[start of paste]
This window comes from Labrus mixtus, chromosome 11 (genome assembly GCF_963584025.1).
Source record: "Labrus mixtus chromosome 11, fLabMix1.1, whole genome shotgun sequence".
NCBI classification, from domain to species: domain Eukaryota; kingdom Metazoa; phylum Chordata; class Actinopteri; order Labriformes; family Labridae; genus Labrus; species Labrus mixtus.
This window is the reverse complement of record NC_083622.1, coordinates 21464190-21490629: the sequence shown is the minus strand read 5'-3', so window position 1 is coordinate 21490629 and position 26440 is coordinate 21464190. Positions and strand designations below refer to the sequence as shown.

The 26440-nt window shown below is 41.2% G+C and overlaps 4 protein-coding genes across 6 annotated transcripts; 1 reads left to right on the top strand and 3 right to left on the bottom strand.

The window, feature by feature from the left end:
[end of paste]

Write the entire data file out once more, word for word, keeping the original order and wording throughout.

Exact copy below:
This window comes from Labrus mixtus, chromosome 11 (genome assembly GCF_963584025.1).
Source record: "Labrus mixtus chromosome 11, fLabMix1.1, whole genome shotgun sequence".
NCBI classification, from domain to species: domain Eukaryota; kingdom Metazoa; phylum Chordata; class Actinopteri; order Labriformes; family Labridae; genus Labrus; species Labrus mixtus.
This window is the reverse complement of record NC_083622.1, coordinates 21464190-21490629: the sequence shown is the minus strand read 5'-3', so window position 1 is coordinate 21490629 and position 26440 is coordinate 21464190. Positions and strand designations below refer to the sequence as shown.

The 26440-nt window shown below is 41.2% G+C and overlaps 4 protein-coding genes across 6 annotated transcripts; 1 reads left to right on the top strand and 3 right to left on the bottom strand.

The window, feature by feature from the left end: